Does Air Pollution Actually Cause Childhood Asthma?
The U.S. Environmental Protection Agency cites reduced childhood asthma rates as a justification for its air pollution rules. However, a new study from researchers with the John’s Hopkins Children Center suggests that the link between outdoor air pollution and asthma doesn’t exist. CAS’s Chief Science Officer, Dr. Joseph Perrone, explains below what this means for EPA regulations in a new op-ed for The Hill.
For years, environmentalists and regulators have cited childhood asthma as an excuse for ever-stricter pollution rules. The U.S. Environmental Protection Agency (EPA), for instance, uses asthma as a pretext for nearly every “clean air” regulation issued since the 1970s.
But what if the assumed link between air pollution and childhood asthma doesn’t actually exist?
New research questions the long-held wisdom on asthma and air pollution, casting doubt over the scientific basis for EPA’s expansive regulatory agenda.
The new peer-reviewed paper, authored by a team of prominent researchers led by Dr. Corrine Keet of John’s Hopkins Children’s Center, studied over 23,000 U.S. children and found no statistically significant difference in asthma rates between those who live in inner-city neighborhoods (and are thus subject to higher pollution levels) and those who do not (once controlling for other factors). Instead, researchers concluded that poverty was a greater predictor for higher asthma rates than outdoor air pollution.
The study still points to air pollution as a cause for asthma, only it’s indoor air pollution—think second hand smoke, rodents, mold, etc.—that may be the main culprit.
It’s a radical finding. The study upends more than half a century of research that assumed outdoor air pollution in cities was to blame for higher asthma rates—a hypothesis repeatedly used by EPA regulators to justify the agency’s regulations.
The study couldn’t come at a worse time for the agency. EPA is preparing to tighten national standards for ground-level ozone (the main ingredient in smog) by as much as 20 percent. To justify the move, EPA Administrator Gina McCarthy argued she was “following science” to “protect those most at-risk—our children, our elderly, and people already suffering from lung diseases like asthma.”
But it’s hard to see how lowering the current ozone limit either “follows the science” or “protects those most at-risk” for asthma.
A peer reviewed study by Dr. William Adams, for instance, found no statistically significant difference in lung function in humans exposed to ozone at 80 ppb (5 ppb above the current standard) or 60 ppb (the low end of the EPA’s proposed new standard).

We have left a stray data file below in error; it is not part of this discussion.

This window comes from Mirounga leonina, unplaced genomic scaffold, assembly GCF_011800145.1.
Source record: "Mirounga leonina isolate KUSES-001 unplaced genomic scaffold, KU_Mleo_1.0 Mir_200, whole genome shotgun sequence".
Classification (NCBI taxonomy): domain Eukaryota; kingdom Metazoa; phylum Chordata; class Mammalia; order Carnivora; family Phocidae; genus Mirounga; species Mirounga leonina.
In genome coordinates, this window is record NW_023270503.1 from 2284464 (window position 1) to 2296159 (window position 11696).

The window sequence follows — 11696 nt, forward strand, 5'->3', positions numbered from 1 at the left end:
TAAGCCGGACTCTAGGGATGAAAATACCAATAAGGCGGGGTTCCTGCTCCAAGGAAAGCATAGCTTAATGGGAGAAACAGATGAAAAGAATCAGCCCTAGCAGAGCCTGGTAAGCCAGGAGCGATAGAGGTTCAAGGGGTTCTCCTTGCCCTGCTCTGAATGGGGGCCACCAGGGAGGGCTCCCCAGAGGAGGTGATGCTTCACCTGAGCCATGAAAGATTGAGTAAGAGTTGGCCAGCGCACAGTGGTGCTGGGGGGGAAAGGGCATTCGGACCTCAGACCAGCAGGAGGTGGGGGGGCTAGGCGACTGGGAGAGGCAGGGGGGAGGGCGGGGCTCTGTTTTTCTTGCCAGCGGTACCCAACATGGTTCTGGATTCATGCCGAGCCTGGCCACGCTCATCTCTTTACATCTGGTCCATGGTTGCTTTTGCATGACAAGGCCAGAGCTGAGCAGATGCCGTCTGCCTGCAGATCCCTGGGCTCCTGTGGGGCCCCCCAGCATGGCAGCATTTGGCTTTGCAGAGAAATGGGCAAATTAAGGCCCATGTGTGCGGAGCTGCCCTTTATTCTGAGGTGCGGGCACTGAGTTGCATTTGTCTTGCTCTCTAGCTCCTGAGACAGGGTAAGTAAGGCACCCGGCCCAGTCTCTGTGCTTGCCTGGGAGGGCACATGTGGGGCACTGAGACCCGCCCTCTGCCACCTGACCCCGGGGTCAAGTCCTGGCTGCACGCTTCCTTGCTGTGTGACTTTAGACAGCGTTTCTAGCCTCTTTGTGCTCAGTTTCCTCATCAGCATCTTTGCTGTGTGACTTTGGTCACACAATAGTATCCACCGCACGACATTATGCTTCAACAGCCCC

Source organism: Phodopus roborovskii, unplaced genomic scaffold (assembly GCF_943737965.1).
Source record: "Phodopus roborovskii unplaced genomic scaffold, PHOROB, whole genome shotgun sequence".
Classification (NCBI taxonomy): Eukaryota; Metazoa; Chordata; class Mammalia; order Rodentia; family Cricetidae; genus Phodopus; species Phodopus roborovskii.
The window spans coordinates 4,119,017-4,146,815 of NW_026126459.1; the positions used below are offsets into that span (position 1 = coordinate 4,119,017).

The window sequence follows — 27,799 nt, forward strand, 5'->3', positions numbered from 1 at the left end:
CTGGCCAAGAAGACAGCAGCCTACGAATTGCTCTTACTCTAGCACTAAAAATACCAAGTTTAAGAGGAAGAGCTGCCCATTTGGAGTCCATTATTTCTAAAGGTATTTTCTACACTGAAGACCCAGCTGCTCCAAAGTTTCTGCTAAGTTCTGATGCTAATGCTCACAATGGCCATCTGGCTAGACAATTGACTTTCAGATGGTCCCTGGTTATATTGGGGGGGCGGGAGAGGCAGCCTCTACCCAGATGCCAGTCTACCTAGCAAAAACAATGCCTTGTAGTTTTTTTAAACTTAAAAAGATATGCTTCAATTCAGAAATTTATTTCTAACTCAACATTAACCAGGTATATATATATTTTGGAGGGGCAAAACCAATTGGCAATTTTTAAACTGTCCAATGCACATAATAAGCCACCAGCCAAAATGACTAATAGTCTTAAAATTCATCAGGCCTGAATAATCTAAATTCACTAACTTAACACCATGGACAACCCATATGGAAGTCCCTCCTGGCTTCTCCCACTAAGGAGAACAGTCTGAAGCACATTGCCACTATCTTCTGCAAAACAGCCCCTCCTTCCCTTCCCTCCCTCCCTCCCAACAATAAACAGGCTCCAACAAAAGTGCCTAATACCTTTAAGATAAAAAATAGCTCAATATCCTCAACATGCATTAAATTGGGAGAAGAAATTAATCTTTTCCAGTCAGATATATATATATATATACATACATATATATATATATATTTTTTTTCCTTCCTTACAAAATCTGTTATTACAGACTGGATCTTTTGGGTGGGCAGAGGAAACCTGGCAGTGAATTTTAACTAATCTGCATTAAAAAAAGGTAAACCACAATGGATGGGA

Rather than accept Dr. Adams’ conclusions, the EPA performed an unpublished “reanalysis” of his data and decided that there was a statistically significant difference in lung function at 60 ppb after all. Dr. Adam’s response: “EPA has misinterpreted the statistics contained in my published, peer-reviewed paper.”
But Dr. Adams’ study isn’t alone: Research published in the American Journal of Respiratory and Critical Care Medicine also found no statistical difference in lung function at 60 ppb compared to higher levels.
And Drs. Julie Goodman and Sonja Sax, writing in The Wall Street Journal, accused the EPA of “cherry-picking” studies to claim that “ozone causes more health effects than what the science supports.”
When we consider this research in conjunction with Dr. Keet’s findings, it casts serious doubt on the need for tighter ozone rules.
In fact, EPA’s ozone reductions may actually make asthma worse.
As Dr. Keet’s research points out, one of the greatest risk factors of childhood asthma is poverty—not outdoor air pollution. At a cost of $90 billion per year, by EPA’s own admission, the ozone rule would place millions of jobs in jeopardy and exacerbate poverty, which could actually increase asthma rates.
Part of the problem is that the EPA claims it is not allowed to consider economic costs when making “clean air” rules. Rather, its sole charge under the Clean Air Act is to protect public health within an “adequate margin of safety.” But as the World Health Organization emphasizes, poverty is one of the greatest risk factors for disease.
Everyone wants clean air. Fortunately, we’ve made great strides: the six common air pollutants have decreased by 67 percent in the last 35 years, according to EPA data. Yet poverty may be a more important risk factor for asthma than outdoor air pollution.
This is science the EPA cannot ignore. If the agency is truly interested in “following the science,” it should spend more time addressing real public health threats than imposing costly rules based on dubious science that may only make us poorer and sicker.